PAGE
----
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The TMD-B wooden antitank mine was first employed by the Soviets against the Germans in 1943, and later was one of the four Soviet mines used in Korea.



It is of simple wooden construction and the boards are nailed together or fastened by tongue and groove joints.
The mine has three pressure boards on the cover. The center pressure board is hinged to permit insertion of the fuze.
When the mine is armed, the hinged pressure board is held shut by a wooden locking bar.
The main charge normally consists of two waterproof, paper-wrapped blocks of pressed amatol, dynamon, or ammonite.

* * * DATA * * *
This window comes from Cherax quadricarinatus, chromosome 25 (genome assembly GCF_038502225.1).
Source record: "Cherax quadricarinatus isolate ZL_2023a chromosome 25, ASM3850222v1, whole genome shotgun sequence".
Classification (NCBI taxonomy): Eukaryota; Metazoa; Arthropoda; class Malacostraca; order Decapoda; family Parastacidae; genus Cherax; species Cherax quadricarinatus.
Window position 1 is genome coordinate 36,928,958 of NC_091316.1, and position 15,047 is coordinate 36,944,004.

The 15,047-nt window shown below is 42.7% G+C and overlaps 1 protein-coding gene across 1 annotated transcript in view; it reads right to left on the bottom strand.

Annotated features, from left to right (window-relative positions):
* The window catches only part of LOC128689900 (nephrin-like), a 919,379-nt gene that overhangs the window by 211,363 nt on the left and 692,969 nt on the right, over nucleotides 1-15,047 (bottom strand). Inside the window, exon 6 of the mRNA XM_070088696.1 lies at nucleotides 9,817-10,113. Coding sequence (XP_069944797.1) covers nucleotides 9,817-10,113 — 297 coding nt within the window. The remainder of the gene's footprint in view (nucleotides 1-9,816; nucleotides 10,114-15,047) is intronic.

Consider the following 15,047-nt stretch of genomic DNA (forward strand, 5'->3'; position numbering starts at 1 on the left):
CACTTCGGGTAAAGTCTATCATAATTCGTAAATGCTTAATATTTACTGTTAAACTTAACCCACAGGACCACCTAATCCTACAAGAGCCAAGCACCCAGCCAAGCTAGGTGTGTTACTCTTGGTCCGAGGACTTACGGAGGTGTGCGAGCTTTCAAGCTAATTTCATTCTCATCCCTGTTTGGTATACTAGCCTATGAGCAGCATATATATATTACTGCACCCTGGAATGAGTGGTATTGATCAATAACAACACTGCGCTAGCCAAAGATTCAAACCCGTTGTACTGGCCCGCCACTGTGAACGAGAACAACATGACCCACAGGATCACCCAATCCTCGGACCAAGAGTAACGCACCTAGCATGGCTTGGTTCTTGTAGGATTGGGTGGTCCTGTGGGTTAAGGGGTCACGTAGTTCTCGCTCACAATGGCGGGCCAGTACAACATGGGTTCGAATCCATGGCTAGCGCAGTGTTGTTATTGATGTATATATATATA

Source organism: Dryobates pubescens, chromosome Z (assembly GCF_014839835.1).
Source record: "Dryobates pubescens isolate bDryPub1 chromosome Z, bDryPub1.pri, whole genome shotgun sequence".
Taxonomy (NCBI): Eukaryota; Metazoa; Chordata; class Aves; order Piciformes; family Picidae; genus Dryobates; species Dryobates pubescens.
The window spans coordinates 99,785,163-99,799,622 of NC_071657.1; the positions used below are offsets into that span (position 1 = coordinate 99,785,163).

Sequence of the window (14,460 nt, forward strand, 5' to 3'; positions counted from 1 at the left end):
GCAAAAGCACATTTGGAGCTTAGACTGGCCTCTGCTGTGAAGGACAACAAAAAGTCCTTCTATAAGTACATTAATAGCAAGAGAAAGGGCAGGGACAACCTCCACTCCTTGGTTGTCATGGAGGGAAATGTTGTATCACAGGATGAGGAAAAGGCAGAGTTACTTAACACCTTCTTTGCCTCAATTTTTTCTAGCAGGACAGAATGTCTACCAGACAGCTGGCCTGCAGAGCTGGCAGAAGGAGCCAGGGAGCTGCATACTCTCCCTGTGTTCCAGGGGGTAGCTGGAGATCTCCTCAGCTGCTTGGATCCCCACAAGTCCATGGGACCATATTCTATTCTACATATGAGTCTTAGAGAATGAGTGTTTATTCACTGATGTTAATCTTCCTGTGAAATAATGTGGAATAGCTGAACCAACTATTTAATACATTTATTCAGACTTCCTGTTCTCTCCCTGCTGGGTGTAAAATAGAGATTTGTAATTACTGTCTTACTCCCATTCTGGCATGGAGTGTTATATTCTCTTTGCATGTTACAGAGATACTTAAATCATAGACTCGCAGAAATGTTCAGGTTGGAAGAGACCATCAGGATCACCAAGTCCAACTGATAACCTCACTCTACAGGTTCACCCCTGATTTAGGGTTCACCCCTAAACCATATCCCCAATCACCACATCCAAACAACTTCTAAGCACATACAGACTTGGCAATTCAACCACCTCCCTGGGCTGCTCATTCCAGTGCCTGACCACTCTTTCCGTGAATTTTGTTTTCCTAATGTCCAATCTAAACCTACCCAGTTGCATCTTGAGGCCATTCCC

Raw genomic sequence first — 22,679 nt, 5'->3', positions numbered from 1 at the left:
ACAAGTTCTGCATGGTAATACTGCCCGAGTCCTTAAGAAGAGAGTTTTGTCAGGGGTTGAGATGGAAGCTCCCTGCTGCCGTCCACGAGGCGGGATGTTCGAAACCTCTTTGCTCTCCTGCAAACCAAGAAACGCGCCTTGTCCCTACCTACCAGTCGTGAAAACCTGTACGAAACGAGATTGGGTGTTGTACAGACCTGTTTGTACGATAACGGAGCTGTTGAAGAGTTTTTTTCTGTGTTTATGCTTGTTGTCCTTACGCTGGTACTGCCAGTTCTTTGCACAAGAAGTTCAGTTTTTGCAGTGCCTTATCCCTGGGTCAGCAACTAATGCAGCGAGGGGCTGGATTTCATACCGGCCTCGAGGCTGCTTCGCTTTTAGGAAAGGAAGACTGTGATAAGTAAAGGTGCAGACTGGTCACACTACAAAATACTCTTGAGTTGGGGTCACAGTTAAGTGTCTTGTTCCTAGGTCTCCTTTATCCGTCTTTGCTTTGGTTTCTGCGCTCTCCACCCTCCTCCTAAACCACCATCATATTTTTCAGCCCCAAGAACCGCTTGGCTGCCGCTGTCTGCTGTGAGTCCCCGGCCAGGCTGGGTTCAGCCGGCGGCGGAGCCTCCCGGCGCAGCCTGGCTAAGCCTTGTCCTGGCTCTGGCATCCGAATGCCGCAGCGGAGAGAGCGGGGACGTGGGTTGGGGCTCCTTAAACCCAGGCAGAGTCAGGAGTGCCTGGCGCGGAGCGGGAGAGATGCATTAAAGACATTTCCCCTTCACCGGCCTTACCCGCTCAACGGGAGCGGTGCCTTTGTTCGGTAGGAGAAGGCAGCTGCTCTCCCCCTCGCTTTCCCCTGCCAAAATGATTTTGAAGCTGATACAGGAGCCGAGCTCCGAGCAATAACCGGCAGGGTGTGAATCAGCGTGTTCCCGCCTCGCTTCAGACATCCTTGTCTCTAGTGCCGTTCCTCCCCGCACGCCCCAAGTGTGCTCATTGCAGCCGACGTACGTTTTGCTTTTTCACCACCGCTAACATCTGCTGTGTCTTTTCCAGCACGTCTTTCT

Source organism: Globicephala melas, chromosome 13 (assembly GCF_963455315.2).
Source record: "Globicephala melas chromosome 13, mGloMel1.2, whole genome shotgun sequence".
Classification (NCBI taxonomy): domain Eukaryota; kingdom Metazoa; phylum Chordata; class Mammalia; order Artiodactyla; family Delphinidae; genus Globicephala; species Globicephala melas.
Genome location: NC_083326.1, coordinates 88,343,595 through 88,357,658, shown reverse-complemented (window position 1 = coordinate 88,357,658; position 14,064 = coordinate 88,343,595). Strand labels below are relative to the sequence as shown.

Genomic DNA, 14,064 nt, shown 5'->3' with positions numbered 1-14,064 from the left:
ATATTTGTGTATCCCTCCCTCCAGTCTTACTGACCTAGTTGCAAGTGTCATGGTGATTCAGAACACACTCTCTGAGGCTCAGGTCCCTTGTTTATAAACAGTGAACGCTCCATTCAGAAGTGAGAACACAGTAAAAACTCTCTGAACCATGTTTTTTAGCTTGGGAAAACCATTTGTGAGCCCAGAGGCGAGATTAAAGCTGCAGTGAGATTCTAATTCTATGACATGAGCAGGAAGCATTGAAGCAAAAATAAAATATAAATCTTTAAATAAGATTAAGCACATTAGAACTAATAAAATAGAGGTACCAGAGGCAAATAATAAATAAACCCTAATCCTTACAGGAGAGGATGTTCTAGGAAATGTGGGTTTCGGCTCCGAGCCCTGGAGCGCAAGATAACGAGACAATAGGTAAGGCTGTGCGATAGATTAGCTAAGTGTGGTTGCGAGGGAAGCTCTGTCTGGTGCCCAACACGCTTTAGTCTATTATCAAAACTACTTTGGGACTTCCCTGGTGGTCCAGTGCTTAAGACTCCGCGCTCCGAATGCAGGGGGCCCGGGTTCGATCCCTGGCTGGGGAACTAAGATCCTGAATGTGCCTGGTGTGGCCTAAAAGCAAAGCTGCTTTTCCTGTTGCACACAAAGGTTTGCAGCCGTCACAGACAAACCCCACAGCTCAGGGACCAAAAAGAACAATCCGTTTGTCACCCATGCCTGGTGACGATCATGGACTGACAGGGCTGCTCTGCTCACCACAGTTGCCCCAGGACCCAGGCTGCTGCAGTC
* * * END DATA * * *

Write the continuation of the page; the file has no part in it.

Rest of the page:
In Korea, however, some of the TMD-B mines were filled with TNT blocks, cast TNT, picric acid, or other explosives.
The booster charge is normally a
200g (7oz) TNT block.
The TMD-B, which may be factory or field manufactured, employs an
MV-5 pressure fuze and an MD-2 detonator.
A very similar mine, with a centrally located plastic fuze well cover and only two pressure boards, is known as the TMD-44.
A similar Czechoslovak mine is called the
PT-Mi-D.

Length: 318mm , width: 279mm, height: 140mm.
Weight: about 7.7kilo
Filling: 5 to 6.8kilo
Operating force: 200kilo.


Practice mines were called UTMD-B and UTMD-44.

Photos © Pat.